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Roxann Roberson-Nay

Assistant Professor
Department of Psychiatry

Tel: 804 828 8145
Fax: 804 828 8801
Email:
rrobersonnay@vcu.edu
P.O. Box:
980003
VIPBG
Biotech 1-148

My current research efforts focus on the aims of my K01 training grant, which examine phenotypic variance in panic disorder (PD), risk/vulnerability factors and progression of PD subtypes, and mechanisms (i.e., genetic, environmental) that influence risk for PD. I am also broadly interested in the study of psychopathology from a developmental perspective, with the goal of better understanding the roots of anxiety dysfunction from an integrated biologic and psychosocial perspective. It is well documented that childhood anxiety disorders are highly comorbid with one another, which has led some researchers to suggest that the genetic predisposition and neural dysfunction observed among pediatric anxiety disorders relates more to the presence of any anxiety disorder as opposed to any specific diagnosis. To some extent, it does appear that three childhood anxiety disorders (social phobia [SP], separation anxiety disorder [SAD], and generalized anxiety disorder [GAD]) likely involve shared genetic and neural features. Nonetheless, differences in the correlates and course of these disorders have been observed, suggesting a role for disorder-specific pathophysiologic processes. Currently, I am focusing on the developmental relation between childhood SAD and adult (PD) although I maintain interests in childhood SP, which is hypothesized to exhibit strong developmental continuity with adult SP, and childhood GAD, which is thought to share pathophysiologic features with major depressive disorder.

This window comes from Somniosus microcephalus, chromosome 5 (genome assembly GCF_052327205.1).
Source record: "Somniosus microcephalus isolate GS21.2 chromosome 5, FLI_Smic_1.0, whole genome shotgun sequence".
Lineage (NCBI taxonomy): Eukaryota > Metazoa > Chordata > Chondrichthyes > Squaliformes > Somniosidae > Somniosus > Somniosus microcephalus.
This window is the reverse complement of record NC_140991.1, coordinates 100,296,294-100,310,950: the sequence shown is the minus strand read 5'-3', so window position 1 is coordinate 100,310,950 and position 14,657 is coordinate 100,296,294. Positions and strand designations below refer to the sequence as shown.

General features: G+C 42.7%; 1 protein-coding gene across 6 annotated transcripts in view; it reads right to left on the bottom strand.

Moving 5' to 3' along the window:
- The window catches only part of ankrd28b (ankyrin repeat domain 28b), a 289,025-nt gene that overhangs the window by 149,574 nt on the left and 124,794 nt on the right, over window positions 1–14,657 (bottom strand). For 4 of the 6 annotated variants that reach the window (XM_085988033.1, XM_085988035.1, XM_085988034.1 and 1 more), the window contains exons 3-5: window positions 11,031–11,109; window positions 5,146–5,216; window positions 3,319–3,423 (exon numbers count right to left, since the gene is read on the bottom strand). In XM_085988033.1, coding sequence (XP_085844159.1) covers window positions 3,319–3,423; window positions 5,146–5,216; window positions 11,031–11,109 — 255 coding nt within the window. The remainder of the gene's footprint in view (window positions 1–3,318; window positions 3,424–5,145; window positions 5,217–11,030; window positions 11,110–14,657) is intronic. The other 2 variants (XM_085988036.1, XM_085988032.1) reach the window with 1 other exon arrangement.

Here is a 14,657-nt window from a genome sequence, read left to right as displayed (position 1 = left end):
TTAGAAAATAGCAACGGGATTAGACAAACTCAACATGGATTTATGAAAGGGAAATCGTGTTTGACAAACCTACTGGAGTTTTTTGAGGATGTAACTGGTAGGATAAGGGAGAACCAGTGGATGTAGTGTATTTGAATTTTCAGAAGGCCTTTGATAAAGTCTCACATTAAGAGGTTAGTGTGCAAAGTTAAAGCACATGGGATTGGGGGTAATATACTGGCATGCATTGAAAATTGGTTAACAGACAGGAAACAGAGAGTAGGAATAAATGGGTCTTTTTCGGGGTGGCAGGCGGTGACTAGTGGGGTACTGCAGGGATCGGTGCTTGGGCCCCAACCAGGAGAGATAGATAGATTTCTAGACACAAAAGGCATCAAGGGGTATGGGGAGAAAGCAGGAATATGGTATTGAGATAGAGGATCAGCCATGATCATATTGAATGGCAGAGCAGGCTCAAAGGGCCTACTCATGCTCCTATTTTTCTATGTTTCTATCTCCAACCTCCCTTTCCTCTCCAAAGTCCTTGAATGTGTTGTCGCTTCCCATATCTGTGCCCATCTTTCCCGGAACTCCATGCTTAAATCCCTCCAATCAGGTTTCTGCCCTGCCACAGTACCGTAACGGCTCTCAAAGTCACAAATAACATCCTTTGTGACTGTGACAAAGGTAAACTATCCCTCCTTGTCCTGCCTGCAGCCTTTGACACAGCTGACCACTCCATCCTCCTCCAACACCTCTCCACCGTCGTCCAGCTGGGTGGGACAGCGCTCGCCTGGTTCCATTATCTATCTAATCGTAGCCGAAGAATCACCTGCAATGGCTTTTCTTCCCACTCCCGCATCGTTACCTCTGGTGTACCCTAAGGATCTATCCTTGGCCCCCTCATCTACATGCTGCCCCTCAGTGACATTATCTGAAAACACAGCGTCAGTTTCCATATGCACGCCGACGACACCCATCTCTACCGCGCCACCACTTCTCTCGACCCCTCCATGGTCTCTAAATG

I am currently conducting a high-risk family study of parents with PD and their offspring, with IRB approved protocols at two collection sites (VCU and the National Institute of Mental Health in collaboration with Dr. Daniel Pine). Offspring participate in a carbon dioxide (CO2) lab challenge, which is a commonly used panic provocation task. This study will generate data that will allow the examination of associations between a range of offspring phenotypes (anxiety disorders, anxiety symptoms, respiratory response) and parent PD subtype. As part of this study, I am also testing several candidate genes (Catechol-O-methyl transferase, Cholecystokinin-B, Adenosine) associated with PD to determine whether I can replicate previous associations and whether differential patterns of association emerge between the candidate genes and PD subtypes as well as offspring defined phenotypes.
In addition to my research at VCU, I maintain ongoing collaborations with Dr. Bethany Teachman at the University of Virginia and Dr. Scott Vrana at Virginia Commonwealth University. We are conducting a two site study examining the stability of response to CO2 challenge. Response outcomes include a range of physiological parameters (respiratory measures, cardiac variability), cognitive bias/cognitive processing measures, and DNA collection. The genetic focus of this study is to examine a broadened definition of PD and its association with candidate genes. Research opportunities are available for students interested in anxiety disorders and/or an integrated approach to the study of developmental psychopathology.

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